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The Majestic Sky


On this date in 1719, the Northern Lights were first reported in North America. Also called the aurora borealis, they are named for Aurora, the Roman goddess of dawn, and Boreas, the Greek name for the north wind. Galileo named the phenomenon in 1619.

The sweeping waves of color across the night sky are caused by charged particles entering the atmosphere from space. The Northern Lights are more common closer to the magnetic poles. They do occur during the day, but are more visible against a dark night sky. They can sometimes be seen overhead, but are more common towards the horizon nearest the pole. A similar phenomenon occurs in the Southern Hemisphere. It is called aurora australis, or the Southern Lights. There are even auroras on other planets. They have been observed on Jupiter, Saturn, and Neptune.

Auroras are sometimes seen farther south than usual. This generally occurs during a magnetic storm. Auroras are more common during high levels of solar activity, and they are most common in the spring and fall. They are frequently described as curtains of light, and are usually green or red. The red light appears at the highest altitudes. Green lights occur closer to the earth. The lowest altitude of Northern Lights appear blue. These are the least common.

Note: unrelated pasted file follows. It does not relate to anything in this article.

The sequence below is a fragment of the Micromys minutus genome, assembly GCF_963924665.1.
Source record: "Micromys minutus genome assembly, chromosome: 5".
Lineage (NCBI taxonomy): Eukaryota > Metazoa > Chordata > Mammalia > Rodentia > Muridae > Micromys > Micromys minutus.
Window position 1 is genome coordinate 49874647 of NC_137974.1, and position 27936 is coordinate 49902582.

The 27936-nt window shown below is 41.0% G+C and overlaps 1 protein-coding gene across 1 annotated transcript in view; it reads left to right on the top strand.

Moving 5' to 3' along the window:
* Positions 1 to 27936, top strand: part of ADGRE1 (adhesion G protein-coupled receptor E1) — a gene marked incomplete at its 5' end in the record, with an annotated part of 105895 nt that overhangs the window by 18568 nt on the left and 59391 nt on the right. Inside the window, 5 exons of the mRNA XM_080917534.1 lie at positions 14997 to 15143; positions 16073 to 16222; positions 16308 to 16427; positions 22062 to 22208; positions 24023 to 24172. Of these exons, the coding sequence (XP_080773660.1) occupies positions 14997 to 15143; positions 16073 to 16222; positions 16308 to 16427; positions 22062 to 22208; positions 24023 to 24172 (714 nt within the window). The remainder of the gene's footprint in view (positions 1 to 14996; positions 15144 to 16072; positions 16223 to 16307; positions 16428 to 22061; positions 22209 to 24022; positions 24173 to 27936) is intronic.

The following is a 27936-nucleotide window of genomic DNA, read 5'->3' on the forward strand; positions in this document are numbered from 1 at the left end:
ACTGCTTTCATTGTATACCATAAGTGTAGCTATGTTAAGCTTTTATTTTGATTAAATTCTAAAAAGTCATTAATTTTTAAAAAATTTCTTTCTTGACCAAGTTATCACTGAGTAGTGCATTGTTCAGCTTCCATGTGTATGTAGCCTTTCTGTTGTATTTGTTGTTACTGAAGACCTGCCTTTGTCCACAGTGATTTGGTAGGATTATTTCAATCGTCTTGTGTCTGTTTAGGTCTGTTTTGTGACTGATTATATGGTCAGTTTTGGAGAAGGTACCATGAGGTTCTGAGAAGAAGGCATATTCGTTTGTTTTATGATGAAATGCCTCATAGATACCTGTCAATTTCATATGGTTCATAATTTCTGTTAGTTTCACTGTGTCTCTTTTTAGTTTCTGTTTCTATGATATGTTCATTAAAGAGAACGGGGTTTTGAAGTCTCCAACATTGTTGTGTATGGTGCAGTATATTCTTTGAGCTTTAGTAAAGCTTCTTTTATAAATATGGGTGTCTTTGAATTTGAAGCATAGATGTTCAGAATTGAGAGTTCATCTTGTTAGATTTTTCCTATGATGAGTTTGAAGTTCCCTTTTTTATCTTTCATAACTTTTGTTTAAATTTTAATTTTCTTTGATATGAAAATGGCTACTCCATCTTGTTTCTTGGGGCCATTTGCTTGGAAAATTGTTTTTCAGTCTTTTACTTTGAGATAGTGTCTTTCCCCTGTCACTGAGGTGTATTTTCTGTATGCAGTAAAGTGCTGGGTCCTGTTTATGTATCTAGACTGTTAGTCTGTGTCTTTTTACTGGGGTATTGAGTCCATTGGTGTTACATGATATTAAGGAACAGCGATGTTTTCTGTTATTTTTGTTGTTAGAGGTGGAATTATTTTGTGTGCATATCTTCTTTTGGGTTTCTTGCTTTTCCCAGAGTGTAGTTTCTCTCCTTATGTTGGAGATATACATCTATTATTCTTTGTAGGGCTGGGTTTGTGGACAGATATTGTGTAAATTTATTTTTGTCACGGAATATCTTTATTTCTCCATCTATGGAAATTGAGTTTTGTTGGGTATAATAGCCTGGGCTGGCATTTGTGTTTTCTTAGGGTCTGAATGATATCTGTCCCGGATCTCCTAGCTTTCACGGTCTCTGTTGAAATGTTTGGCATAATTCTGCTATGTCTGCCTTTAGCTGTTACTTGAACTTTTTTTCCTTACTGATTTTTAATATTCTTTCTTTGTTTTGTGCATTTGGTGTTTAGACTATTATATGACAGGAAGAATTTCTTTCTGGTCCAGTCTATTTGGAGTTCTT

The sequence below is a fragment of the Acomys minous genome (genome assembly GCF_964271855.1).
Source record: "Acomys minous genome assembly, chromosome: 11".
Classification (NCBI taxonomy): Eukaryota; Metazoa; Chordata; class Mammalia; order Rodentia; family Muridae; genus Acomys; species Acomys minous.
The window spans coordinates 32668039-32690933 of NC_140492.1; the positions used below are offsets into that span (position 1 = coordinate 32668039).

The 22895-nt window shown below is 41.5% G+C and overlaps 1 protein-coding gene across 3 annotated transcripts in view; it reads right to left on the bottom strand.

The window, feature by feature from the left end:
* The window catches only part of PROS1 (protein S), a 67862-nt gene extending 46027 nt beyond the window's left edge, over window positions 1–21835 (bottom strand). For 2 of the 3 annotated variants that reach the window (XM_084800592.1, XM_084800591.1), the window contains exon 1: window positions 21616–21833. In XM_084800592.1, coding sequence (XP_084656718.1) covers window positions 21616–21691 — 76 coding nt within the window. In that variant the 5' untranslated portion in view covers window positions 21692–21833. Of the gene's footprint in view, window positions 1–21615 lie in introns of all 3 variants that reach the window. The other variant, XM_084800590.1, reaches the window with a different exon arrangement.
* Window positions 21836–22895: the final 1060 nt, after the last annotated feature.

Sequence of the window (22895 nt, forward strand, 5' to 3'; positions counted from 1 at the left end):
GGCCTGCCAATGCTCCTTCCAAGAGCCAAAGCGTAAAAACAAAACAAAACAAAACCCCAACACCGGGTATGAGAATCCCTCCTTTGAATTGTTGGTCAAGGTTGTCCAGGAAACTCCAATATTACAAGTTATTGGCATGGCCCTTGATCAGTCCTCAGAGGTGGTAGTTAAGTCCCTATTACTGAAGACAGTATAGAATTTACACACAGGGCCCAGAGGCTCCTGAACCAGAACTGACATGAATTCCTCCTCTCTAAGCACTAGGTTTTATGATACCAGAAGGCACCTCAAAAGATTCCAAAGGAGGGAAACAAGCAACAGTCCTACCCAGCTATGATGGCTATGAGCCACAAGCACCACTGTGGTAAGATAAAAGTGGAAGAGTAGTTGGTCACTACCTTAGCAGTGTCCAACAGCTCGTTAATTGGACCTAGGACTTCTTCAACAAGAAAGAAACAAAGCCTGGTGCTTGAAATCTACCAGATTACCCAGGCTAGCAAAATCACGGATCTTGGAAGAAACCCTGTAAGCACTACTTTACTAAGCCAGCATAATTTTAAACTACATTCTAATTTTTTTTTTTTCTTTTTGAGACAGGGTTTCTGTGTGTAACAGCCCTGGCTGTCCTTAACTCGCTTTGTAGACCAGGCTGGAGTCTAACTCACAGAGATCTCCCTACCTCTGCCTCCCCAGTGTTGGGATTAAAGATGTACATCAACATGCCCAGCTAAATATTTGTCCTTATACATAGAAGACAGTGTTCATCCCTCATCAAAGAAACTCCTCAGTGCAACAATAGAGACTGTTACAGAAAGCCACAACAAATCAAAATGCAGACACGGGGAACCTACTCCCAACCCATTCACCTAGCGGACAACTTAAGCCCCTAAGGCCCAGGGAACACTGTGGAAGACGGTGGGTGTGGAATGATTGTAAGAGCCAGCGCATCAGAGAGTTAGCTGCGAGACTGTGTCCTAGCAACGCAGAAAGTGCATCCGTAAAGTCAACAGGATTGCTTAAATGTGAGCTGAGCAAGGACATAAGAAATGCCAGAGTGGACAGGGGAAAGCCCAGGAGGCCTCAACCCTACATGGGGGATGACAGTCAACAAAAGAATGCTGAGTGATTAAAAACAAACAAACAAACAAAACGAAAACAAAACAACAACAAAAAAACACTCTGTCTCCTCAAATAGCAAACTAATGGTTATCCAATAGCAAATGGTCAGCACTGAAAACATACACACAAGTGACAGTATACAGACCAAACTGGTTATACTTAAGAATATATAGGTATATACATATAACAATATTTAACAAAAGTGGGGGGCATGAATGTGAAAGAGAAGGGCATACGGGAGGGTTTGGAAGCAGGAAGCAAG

The ancient Norse thought the lights were caused by the Valkyrie as they rode across the sky. The Cree Indians called them “The Dance of the Spirits.” Australian aborigines thought they were campfires in the land of the dead. Benjamin Franklin thought they were caused by electrical charges in the Polar Regions. In the early 1900s, there was a theory that they were caused by solar radiation. Scientists are still not certain exactly what causes them. But there is no doubt that North Dakotans are fortunate to live where there is a good possibility of seeing the lights. It is a spectacular sight, and an experience rarely forgotten.

Dakota Datebook written by Carole Butcher


Eather, Robert H. Majestic Lights: The Aurora in Science, History, and the Arts. Washington, D.C.: American Geophysical Union, 1980.

Library of Congress. "http://www.loc.gov/rr/scitech/mysteries/northernlights.html" http://www.loc.gov/rr/scitech/mysteries/northernlights.html Accessed 11 November, 2014.

Space Weather Research Explorer. "http://www.exploratorium.com/spaceweather/auroras.html" http://www.exploratorium.com/spaceweather/auroras.html Accessed 11 November, 2014.